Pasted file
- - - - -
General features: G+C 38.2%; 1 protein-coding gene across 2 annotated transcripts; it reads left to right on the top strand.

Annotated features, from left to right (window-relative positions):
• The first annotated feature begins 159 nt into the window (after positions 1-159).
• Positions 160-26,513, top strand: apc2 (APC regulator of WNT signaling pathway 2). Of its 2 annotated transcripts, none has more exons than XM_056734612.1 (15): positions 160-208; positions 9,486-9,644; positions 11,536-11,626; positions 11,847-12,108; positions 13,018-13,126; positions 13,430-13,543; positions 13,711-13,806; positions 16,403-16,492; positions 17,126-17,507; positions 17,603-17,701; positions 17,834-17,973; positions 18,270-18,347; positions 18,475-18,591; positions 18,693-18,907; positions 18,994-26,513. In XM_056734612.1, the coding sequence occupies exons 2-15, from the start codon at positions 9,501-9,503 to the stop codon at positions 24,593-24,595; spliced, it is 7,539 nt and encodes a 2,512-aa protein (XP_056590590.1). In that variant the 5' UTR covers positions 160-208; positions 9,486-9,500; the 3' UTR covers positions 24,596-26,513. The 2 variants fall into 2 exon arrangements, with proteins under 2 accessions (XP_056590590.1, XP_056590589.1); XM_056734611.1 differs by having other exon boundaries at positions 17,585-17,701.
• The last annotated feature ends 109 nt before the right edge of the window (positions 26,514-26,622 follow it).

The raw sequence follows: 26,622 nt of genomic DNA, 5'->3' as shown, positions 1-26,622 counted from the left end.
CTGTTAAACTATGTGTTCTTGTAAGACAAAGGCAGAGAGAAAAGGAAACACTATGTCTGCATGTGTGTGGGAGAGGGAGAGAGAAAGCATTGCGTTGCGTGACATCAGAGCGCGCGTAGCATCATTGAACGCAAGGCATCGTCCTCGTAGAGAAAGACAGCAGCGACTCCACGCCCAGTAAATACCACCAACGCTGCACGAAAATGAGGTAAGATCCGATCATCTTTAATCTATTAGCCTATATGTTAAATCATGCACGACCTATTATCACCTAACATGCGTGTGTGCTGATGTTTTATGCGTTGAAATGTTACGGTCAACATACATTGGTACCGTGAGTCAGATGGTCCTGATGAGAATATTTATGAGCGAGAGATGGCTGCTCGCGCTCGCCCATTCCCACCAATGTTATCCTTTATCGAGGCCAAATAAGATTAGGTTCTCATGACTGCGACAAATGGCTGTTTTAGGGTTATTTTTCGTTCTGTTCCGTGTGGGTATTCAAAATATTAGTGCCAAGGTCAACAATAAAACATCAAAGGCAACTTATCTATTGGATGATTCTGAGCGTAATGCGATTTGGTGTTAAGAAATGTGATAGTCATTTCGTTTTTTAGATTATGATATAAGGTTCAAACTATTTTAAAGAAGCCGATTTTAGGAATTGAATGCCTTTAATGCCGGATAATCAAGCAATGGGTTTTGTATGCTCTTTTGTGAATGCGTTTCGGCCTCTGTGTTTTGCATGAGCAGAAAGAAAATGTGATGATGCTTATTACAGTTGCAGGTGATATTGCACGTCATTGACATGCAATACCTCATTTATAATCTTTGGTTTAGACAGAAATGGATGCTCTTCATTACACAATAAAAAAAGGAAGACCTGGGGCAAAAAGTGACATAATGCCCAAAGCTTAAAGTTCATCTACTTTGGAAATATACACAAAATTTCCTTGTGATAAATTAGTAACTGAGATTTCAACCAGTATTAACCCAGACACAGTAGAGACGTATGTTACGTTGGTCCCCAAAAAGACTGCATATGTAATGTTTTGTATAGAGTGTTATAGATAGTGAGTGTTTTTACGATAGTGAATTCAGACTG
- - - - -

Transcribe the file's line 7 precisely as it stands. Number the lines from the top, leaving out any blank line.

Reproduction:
CTGTTAAACTATGTGTTCTTGTAAGACAAAGGCAGAGAGAAAAGGAAACACTATGTCTGCATGTGTGTGGGAGAGGGAGAGAGAAAGCATTGCGTTGCGTGACATCAGAGCGCGCGTAGCATCATTGAACGCAAGGCATCGTCCTCGTAGAGAAAGACAGCAGCGACTCCACGCCCAGTAAATACCACCAACGCTGCACGAAAATGAGGTAAGATCCGATCATCTTTAATCTATTAGCCTATATGTTAAATCATGCACGACCTATTATCACCTAACATGCGTGTGTGCTGATGTTTTATGCGTTGAAATGTTACGGTCAACATACATTGGTACCGTGAGTCAGATGGTCCTGATGAGAATATTTATGAGCGAGAGATGGCTGCTCGCGCTCGCCCATTCCCACCAATGTTATCCTTTATCGAGGCCAAATAAGATTAGGTTCTCATGACTGCGACAAATGGCTGTTTTAGGGTTATTTTTCGTTCTGTTCCGTGTGGGTATTCAAAATATTAGTGCCAAGGTCAACAATAAAACATCAAAGGCAACTTATCTATTGGATGATTCTGAGCGTAATGCGATTTGGTGTTAAGAAATGTGATAGTCATTTCGTTTTTTAGATTATGATATAAGGTTCAAACTATTTTAAAGAAGCCGATTTTAGGAATTGAATGCCTTTAATGCCGGATAATCAAGCAATGGGTTTTGTATGCTCTTTTGTGAATGCGTTTCGGCCTCTGTGTTTTGCATGAGCAGAAAGAAAATGTGATGATGCTTATTACAGTTGCAGGTGATATTGCACGTCATTGACATGCAATACCTCATTTATAATCTTTGGTTTAGACAGAAATGGATGCTCTTCATTACACAATAAAAAAAGGAAGACCTGGGGCAAAAAGTGACATAATGCCCAAAGCTTAAAGTTCATCTACTTTGGAAATATACACAAAATTTCCTTGTGATAAATTAGTAACTGAGATTTCAACCAGTATTAACCCAGACACAGTAGAGACGTATGTTACGTTGGTCCCCAAAAAGACTGCATATGTAATGTTTTGTATAGAGTGTTATAGATAGTGAGTGTTTTTACGATAGTGAATTCAGACTG